Saturday, April 25, 2015

Undoing Character Death: Unique Methods of Resurrection in Pathfinder

Before we get started this week, I'd like you all to know that I've bowed to the pressures of the Internet. I am now on Twitter @nlitherl. Come follow me if you'd like to watch me stumble through this quip-based form of social media.

Every experienced player has a story about character death. Whether it's a heroic tale of self-sacrifice like when Blackwood the Mad held the bridge so the party could escape, or a frustrating account of how that level one dwarf fighter who didn't even have a name yet went down from an unlucky critical hit, all of us have felt the reaper's hands on our character sheets.

Some of us handle it better than others.
Death is not the end in games like Pathfinder though, especially with spells like Raise Dead, Reincarnate, and Resurrection just a few high-priced spell components away. The problem is that by reducing death to nothing more than another temporary status condition your game can lose a lot of drama, and as we know from comic books an underworld with a revolving door gets really boring really fast.

Finding the middle ground between death is insurmountable, roll up a new character and what happened last session, I was dead at the time? isn't easy. Here are some suggestions for keeping the mystique around death, without making it so every character at the start of the campaign has been killed and replaced half a dozen time by the end of said campaign.

The Death Quest

This is perhaps the oldest trick in the book when it comes to resurrecting a dead character, but it's one a DM willing to roll up his or her shirtsleeves can really make work. The formula is pretty simple; a party member dies, and the dead man's comrades want to give him another chance at life. The priests in town do not have the power to do this, but there are whispers of a miracle worker in the wilderness. The swamp hag with her queer ways, or the necromancer who lives in the frozen waste. There may even be rumors of powerful spirits or forgotten gods who will offer resurrection... for a price.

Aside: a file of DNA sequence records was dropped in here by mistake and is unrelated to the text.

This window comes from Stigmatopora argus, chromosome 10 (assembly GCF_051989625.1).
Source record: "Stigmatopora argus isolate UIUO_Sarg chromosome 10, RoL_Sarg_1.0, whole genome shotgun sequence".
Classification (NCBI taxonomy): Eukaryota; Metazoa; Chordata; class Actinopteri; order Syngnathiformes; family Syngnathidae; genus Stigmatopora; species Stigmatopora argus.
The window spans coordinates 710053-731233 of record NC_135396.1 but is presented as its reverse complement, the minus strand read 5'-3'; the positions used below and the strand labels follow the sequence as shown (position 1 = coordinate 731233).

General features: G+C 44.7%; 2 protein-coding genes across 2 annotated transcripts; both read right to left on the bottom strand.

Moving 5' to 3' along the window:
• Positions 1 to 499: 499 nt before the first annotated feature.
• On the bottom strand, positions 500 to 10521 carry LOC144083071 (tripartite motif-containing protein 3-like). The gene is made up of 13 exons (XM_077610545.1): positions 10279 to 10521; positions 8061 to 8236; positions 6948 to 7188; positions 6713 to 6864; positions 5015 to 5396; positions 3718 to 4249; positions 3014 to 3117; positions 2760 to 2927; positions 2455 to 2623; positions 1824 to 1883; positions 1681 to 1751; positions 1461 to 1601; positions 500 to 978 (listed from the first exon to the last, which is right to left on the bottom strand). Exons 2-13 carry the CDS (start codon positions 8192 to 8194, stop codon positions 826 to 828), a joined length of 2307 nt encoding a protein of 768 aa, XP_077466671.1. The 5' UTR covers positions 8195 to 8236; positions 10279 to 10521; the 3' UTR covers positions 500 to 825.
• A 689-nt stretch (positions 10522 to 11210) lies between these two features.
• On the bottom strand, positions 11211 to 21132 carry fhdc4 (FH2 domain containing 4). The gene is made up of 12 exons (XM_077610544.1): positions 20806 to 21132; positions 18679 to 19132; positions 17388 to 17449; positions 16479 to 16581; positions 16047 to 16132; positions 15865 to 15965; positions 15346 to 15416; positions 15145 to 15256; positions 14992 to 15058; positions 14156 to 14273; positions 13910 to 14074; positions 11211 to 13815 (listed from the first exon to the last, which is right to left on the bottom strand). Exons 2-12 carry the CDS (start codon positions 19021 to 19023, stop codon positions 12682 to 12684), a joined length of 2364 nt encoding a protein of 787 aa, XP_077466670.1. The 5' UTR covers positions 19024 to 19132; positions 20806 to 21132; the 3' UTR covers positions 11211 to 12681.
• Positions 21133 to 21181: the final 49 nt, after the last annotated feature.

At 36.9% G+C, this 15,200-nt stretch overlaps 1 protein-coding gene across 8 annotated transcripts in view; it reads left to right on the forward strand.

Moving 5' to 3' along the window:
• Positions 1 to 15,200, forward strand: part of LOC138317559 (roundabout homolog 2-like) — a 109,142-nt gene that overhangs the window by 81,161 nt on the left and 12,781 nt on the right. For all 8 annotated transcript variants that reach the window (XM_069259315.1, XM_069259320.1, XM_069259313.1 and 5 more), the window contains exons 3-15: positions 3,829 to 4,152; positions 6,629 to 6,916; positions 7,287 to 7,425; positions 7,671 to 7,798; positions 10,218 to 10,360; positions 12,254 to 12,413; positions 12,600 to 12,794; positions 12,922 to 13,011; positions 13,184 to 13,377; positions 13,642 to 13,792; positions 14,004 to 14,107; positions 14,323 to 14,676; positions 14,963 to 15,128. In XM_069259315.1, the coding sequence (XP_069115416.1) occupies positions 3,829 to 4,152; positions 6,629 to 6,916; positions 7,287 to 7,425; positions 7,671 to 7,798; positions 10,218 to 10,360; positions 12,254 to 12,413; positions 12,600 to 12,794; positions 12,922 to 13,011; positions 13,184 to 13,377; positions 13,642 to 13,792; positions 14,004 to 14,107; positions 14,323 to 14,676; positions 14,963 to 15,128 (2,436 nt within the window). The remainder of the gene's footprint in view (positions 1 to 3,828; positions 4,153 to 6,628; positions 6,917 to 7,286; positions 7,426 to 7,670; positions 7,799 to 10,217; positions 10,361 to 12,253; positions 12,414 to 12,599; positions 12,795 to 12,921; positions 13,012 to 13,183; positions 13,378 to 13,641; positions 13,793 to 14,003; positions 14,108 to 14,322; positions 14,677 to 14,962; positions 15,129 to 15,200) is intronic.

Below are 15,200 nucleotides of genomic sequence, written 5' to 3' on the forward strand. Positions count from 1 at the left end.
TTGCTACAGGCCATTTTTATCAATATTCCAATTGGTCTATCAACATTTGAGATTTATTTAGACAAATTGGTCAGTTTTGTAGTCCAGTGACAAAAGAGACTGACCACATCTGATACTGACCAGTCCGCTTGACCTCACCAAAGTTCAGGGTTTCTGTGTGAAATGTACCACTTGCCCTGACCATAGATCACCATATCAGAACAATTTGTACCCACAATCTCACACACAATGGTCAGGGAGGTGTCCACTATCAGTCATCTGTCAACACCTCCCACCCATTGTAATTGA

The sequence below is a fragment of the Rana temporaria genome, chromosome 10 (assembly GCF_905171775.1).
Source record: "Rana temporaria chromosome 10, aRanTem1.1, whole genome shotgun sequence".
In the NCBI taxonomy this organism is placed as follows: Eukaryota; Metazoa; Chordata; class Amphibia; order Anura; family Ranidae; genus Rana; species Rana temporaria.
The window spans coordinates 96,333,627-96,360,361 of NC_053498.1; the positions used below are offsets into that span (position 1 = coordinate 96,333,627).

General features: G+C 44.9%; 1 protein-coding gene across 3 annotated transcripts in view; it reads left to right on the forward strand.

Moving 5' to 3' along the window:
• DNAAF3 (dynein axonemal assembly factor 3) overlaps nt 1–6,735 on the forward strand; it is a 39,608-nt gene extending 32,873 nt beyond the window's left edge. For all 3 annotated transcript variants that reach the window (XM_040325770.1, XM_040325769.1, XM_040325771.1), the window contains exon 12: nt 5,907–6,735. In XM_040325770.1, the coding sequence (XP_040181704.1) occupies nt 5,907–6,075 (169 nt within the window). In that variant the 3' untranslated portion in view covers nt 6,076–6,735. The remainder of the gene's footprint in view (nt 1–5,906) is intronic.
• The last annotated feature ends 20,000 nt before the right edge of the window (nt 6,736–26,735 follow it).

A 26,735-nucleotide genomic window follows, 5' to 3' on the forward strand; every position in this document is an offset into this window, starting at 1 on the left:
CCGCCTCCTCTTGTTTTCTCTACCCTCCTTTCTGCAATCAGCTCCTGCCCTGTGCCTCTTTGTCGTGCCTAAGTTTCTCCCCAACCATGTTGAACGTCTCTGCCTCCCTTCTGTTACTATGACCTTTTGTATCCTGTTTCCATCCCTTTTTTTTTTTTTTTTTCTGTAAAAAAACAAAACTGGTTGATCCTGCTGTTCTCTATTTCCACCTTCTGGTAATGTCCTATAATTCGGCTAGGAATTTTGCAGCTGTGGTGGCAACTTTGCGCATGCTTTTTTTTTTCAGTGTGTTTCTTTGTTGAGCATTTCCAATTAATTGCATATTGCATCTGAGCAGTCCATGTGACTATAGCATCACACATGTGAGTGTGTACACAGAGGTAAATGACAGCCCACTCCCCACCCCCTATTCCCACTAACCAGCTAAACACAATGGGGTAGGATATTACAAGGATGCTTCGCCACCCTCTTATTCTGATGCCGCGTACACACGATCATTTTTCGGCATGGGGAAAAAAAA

Just sign on the dotted line, and we'll get this party started.
This could be something as comedic as a trip to the Miracle Max's hut, or as foreboding as finding MacBeth's witches; it all depends on the tone of your game. The point is that the party has to seek out some entity with power over life and death, and that entity will ask some kind of price from the party. If it's a demon it might demand a sacrifice or (if its sly) ask for a seemingly innocuous cost. If it's an ancient spirit it might set a task that must be completed, or the practitioner might simply demand a favor from the party at some point in the future; the most ominous of prices.

The death quest goes one of two ways, usually. You bring the corpse to the entity, and the entity sets the cost. The party either pays it (perhaps it's a year from the end of each of their lives, or some other symbolic cost), or goes off to complete the quest to resurrect their fallen comrade. For groups that don't want to leave the dead character's player out of the action the entity could resurrect the character, and then place a time limit on their new life; so the party is back together, but if they don't bring the aged crone the Heart of Emperors, the lost ruby in the ancient ruins of Halcion by the next full moon, he will pass on to the other side never to return again.